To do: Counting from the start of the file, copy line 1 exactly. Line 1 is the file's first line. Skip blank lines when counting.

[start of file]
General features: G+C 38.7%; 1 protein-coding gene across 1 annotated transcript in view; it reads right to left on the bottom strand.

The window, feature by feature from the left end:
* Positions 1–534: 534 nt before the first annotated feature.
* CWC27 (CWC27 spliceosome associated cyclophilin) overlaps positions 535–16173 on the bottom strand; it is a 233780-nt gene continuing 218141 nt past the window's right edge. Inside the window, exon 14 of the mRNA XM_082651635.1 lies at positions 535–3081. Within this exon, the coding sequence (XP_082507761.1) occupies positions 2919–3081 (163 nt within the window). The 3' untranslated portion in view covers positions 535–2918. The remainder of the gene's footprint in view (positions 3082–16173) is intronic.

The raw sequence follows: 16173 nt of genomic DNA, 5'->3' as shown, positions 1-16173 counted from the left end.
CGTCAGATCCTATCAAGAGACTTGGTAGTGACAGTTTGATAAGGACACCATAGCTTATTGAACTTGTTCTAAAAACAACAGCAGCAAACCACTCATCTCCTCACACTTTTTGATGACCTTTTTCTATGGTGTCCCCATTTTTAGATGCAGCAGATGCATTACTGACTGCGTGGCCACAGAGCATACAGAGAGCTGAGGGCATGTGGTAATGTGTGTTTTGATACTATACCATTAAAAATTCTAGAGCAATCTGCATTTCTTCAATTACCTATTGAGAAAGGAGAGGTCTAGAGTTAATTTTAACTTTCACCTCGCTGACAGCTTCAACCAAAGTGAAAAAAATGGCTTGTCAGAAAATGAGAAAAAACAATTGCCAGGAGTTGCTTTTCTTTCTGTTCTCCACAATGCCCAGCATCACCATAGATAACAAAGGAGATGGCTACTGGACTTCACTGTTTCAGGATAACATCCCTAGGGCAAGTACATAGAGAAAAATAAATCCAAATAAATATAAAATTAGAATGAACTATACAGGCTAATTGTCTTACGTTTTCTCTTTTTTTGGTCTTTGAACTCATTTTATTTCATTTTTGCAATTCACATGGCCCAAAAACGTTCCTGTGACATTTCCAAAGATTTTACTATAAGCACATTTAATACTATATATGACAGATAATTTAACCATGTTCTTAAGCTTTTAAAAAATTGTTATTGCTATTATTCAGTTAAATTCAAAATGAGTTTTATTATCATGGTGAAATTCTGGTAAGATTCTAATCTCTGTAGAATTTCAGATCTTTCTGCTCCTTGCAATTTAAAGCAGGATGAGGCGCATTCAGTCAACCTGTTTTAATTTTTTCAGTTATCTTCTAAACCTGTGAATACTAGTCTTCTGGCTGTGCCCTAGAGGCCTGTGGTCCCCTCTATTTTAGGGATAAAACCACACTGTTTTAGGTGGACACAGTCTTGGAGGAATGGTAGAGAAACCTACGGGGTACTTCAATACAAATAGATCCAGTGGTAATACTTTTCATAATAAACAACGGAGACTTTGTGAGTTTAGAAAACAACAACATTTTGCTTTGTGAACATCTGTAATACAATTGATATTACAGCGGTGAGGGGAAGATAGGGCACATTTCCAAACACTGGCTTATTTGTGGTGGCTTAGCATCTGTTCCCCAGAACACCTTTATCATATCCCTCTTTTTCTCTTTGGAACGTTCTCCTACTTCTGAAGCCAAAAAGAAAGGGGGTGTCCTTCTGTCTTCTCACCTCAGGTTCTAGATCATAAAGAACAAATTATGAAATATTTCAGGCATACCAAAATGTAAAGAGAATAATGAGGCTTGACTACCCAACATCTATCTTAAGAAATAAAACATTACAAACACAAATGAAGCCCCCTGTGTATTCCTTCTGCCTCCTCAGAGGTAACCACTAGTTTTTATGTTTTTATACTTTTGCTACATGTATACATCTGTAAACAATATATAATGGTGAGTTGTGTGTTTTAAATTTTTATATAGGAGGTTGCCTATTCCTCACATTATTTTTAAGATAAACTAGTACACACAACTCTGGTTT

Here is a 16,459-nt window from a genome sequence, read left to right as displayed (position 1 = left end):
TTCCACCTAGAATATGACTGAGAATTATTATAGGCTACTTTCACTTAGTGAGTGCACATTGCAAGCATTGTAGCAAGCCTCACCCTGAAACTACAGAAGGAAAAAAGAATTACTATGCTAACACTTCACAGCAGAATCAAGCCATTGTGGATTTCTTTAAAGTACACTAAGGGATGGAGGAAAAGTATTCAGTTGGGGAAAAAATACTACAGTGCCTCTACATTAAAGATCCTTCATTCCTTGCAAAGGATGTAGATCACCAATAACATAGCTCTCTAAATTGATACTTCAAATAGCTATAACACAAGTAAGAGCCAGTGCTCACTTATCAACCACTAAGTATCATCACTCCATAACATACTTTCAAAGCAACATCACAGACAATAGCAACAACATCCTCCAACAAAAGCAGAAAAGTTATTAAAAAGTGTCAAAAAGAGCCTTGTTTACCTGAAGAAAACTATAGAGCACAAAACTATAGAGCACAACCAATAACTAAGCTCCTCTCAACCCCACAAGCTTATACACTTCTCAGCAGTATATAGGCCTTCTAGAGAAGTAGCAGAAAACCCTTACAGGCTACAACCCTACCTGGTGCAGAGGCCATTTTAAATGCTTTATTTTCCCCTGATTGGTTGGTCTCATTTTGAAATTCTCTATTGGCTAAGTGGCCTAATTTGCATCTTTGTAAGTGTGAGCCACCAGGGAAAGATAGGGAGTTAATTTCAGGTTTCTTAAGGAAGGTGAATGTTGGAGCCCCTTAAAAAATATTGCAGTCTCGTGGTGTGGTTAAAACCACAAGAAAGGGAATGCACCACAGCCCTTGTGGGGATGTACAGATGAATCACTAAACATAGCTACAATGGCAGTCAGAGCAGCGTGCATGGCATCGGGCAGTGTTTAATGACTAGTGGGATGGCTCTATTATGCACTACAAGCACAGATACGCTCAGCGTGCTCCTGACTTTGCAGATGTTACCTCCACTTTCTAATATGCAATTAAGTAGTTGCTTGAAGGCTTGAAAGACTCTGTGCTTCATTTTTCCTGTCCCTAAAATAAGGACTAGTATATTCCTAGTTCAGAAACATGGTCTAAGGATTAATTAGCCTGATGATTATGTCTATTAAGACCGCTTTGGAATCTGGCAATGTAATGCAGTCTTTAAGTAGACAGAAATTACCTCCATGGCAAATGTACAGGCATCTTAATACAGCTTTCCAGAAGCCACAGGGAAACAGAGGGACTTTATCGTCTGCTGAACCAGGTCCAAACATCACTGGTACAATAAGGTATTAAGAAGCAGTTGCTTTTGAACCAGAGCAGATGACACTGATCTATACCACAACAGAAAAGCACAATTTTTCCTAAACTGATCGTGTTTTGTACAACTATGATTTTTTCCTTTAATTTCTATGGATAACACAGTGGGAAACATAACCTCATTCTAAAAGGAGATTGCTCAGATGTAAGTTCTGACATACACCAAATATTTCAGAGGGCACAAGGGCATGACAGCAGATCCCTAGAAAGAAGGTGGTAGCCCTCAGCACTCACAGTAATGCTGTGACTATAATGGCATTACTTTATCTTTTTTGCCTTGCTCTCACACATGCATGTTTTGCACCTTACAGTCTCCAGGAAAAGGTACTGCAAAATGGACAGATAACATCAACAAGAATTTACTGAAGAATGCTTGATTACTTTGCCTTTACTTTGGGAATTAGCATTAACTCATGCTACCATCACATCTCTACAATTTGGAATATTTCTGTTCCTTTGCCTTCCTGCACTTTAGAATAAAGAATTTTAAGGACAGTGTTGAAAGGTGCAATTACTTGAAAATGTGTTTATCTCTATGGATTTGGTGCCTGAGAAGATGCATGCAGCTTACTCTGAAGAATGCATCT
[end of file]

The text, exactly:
General features: G+C 38.7%; 1 protein-coding gene across 1 annotated transcript in view; it reads right to left on the bottom strand.